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THE BATH



"The artist asked me to come back the next day to experience the bath again and to take some pictures. I said yes immediately. It's like all the other disgusting and repugnant things that I can never stop doing."

By Federica Rossi

COPYRIGHT © 2002, 3 A.M. MAGAZINE. ALL RIGHTS RESERVED


I wandered all day long around the art sites springing up throughout the city.

Some days I wake up and I am in an odd state of mind, I feel more open, more receptive and more sensitive. Days when anything can happen. It was one of those days.

I know this kind of sensation that I feel once in a while perfectly well. I love this condition, I love these moments of weakness when any external sign can hit my senses and break my difficult balance. And I hate them, because they reveal my instability. I know it's dangerous, but I rush to meet my emotions. I simply cannot help myself. Attraction and fear. Attraction and repugnance. As if they were the same feeling.

I was lying in the bath, trying to relax, trying to smile and convince myself that it was just another weird art experience. But other impressions were quickly replacing the curiosity of being part of an artwork.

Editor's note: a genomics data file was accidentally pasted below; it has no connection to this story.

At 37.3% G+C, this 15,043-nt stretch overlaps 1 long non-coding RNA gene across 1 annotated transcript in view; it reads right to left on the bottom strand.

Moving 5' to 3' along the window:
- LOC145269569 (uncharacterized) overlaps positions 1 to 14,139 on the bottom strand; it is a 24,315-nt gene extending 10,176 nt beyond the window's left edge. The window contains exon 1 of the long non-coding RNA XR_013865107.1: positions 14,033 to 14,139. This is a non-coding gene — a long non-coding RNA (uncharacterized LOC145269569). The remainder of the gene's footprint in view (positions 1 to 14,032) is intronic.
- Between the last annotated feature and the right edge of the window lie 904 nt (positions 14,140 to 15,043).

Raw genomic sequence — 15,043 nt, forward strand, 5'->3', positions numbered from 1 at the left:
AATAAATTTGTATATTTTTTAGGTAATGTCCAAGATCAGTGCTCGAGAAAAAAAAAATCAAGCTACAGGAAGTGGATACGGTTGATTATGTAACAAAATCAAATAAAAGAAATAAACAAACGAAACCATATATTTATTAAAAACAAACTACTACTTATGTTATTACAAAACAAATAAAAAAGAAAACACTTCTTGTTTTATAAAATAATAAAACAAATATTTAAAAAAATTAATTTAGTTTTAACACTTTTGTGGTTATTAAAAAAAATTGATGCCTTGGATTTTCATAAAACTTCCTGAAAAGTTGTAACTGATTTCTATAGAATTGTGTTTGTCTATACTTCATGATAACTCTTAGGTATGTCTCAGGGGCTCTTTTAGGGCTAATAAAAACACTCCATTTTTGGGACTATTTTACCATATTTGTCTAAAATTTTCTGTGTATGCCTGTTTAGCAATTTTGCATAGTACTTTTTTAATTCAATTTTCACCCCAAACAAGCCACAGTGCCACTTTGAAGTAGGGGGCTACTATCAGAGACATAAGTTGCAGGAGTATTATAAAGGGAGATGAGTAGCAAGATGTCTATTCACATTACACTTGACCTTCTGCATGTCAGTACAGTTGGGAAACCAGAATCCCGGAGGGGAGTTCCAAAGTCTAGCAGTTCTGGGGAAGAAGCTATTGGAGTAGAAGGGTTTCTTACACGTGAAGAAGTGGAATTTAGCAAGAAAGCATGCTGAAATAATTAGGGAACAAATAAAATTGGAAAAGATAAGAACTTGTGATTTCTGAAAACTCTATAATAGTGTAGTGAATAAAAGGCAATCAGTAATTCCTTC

Seconds passed, I lay in the bath and a growing anxiety gradually penetrated my soul. My mind and body were receptive to all the sensations this work of art could inspire.

I started feeling sick, the anguish actually took my breath away.

The beautiful red roses just above me were turning into symbols of death and they appeared to me just as they were: dead roses turned down and threatening me.

All around me, drops of water were falling from the roses with their irregular, insistent and disquieting rhythm. The music was invading the entire space.

I couldn't distinguish anything anymore, everything was so blurred and distorted all of a sudden. I was ensnared in a whirl of madness. My head was spinning so fast.

I couldn't breathe.

I was experiencing death or some sub-dimension of life.

I stepped out of the bath, terrified, incapable of uttering the slightest sound. I was trembling, all my strength had been washed away.

Sumer Erek asked me to come back the next day to experience the bath again and to take some pictures. I said yes immediately.

It's like all the other disgusting and repugnant things that I can never stop doing.

Sumer Erek is a Turkish Cypriot artist based in Hackney (England). The Liverpool Biennial runs until 24 November 2002.




ABOUT THE AUTHOR
Federica Rossi, 23, was born in Foligno (Italy). She moved to Paris at the age of 19 to study at the Sorbonne University. She is now an exchange student in Liverpool. She considers writing as a cathartic process to purge her fears and as a way of exploring her other dimensions. She will never stop travelling and living in different countries.





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